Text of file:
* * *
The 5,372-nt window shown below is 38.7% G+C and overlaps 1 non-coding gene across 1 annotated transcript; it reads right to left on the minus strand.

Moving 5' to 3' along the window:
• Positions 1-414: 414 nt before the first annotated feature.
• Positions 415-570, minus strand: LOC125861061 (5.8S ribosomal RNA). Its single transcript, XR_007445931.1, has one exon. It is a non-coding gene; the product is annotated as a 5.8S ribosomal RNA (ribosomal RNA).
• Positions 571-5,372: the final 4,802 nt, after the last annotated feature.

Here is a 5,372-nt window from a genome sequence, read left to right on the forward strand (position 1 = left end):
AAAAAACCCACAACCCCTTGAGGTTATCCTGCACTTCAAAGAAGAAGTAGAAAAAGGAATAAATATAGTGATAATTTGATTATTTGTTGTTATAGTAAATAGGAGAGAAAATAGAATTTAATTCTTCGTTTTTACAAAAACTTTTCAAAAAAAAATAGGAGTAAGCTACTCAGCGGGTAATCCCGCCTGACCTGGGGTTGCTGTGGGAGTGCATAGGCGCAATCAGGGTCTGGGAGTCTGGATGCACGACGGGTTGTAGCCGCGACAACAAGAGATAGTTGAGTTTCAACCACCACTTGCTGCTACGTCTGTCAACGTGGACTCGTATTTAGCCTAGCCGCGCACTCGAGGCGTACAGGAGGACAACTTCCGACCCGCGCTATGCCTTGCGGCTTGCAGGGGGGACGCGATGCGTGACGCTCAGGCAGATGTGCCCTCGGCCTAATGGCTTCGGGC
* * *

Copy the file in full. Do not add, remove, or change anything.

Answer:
The 5,372-nt window shown below is 38.7% G+C and overlaps 1 non-coding gene across 1 annotated transcript; it reads right to left on the minus strand.

Moving 5' to 3' along the window:
• Positions 1-414: 414 nt before the first annotated feature.
• Positions 415-570, minus strand: LOC125861061 (5.8S ribosomal RNA). Its single transcript, XR_007445931.1, has one exon. It is a non-coding gene; the product is annotated as a 5.8S ribosomal RNA (ribosomal RNA).
• Positions 571-5,372: the final 4,802 nt, after the last annotated feature.

Here is a 5,372-nt window from a genome sequence, read left to right on the forward strand (position 1 = left end):
AAAAAACCCACAACCCCTTGAGGTTATCCTGCACTTCAAAGAAGAAGTAGAAAAAGGAATAAATATAGTGATAATTTGATTATTTGTTGTTATAGTAAATAGGAGAGAAAATAGAATTTAATTCTTCGTTTTTACAAAAACTTTTCAAAAAAAAATAGGAGTAAGCTACTCAGCGGGTAATCCCGCCTGACCTGGGGTTGCTGTGGGAGTGCATAGGCGCAATCAGGGTCTGGGAGTCTGGATGCACGACGGGTTGTAGCCGCGACAACAAGAGATAGTTGAGTTTCAACCACCACTTGCTGCTACGTCTGTCAACGTGGACTCGTATTTAGCCTAGCCGCGCACTCGAGGCGTACAGGAGGACAACTTCCGACCCGCGCTATGCCTTGCGGCTTGCAGGGGGGACGCGATGCGTGACGCTCAGGCAGATGTGCCCTCGGCCTAATGGCTTCGGGC